The shift register 610 may be parallel loaded via ParIn during reset for the host and all DIMMs on the channel, and the contents of the shift register are shifted in synchronization with CLOCK. The shift register 610 operates in lockstep with all components on the channel, that is, the receivers and transmitters on every DIMM are synchronized with the inverting.
Alternatively, the shift register 610 may operate in lockstep only with one other adjacent component on the channel. This is more easily explained with reference to
Alternatively, the number of storage bits INV[X:0] in the wraparound shift register 610 may be larger (X>Y) than the number of data lanes IB[Y:0] in the inbound data path. For example, in the data inversion scheme illustrated in row 660 of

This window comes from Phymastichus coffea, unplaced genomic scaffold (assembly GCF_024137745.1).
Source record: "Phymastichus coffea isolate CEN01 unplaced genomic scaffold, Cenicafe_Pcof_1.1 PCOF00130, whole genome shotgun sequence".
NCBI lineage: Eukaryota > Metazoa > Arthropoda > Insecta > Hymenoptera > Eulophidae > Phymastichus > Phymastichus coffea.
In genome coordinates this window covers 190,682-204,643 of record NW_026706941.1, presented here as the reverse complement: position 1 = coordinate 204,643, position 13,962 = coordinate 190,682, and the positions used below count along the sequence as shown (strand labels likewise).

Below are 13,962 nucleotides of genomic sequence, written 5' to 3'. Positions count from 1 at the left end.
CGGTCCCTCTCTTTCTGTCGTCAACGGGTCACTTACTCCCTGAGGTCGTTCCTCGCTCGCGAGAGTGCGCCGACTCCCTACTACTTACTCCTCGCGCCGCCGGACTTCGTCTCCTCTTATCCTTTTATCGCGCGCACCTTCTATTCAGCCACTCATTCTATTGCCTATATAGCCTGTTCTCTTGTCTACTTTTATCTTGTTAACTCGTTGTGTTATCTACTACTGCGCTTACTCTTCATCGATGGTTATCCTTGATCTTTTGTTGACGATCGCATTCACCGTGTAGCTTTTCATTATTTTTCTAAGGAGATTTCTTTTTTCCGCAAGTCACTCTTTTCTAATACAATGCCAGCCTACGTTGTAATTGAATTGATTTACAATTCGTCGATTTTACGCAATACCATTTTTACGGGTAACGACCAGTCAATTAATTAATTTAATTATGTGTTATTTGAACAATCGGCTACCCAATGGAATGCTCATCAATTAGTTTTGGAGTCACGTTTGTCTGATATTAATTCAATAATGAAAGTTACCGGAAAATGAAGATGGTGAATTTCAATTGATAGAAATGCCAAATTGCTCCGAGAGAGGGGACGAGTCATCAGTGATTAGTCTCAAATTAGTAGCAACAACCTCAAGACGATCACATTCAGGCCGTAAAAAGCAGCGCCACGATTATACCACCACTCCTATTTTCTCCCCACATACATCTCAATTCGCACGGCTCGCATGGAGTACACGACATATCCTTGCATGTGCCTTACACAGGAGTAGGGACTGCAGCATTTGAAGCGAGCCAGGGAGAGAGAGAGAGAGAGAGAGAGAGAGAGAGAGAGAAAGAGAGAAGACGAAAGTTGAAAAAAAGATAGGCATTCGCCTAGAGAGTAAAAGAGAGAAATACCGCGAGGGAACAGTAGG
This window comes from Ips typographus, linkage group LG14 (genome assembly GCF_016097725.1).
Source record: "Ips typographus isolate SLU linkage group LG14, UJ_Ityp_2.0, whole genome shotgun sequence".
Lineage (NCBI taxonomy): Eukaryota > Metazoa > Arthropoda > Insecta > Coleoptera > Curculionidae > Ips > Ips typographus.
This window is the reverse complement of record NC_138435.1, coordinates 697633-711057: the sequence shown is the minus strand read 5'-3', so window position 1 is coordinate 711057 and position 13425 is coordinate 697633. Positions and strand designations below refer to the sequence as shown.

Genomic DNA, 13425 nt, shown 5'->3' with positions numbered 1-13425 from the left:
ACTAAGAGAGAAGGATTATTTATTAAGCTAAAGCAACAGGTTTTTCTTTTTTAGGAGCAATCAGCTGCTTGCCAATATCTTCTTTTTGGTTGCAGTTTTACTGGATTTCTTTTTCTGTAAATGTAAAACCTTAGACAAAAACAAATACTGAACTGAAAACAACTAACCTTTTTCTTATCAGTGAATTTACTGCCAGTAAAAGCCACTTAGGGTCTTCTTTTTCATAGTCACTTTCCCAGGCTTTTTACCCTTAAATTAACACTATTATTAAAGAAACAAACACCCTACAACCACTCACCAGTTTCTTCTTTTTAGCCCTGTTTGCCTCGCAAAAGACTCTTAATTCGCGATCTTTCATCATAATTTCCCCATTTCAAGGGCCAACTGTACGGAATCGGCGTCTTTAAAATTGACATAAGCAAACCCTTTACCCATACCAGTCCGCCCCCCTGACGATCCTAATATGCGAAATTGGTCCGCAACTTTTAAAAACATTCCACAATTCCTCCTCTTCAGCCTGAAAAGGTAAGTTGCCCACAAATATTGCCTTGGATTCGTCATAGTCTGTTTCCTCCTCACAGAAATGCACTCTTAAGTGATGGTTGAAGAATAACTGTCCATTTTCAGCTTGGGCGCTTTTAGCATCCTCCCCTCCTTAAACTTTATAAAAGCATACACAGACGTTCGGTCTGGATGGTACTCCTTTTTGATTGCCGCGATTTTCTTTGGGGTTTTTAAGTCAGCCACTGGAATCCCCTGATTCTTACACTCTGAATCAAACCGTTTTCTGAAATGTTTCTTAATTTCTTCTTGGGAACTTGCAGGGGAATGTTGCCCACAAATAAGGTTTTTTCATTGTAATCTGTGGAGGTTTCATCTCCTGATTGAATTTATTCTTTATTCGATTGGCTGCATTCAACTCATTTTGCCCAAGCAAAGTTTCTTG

To achieve data inversion frequencies somewhere between once every 14 clock cycles and once every 128 clock cycles, more “1 s” may be added to the pattern of bits that is loaded into INV[13:0] of shift register 610.
Alternatively, the number of storage bits INV [X:0] in the wraparound shift register 610 may be smaller (X<Y) than the number of data lanes IB[Y:0] in the inbound data path. For example, suppose one wished only to implement a data inversion scheme such as the one shown in row 640 of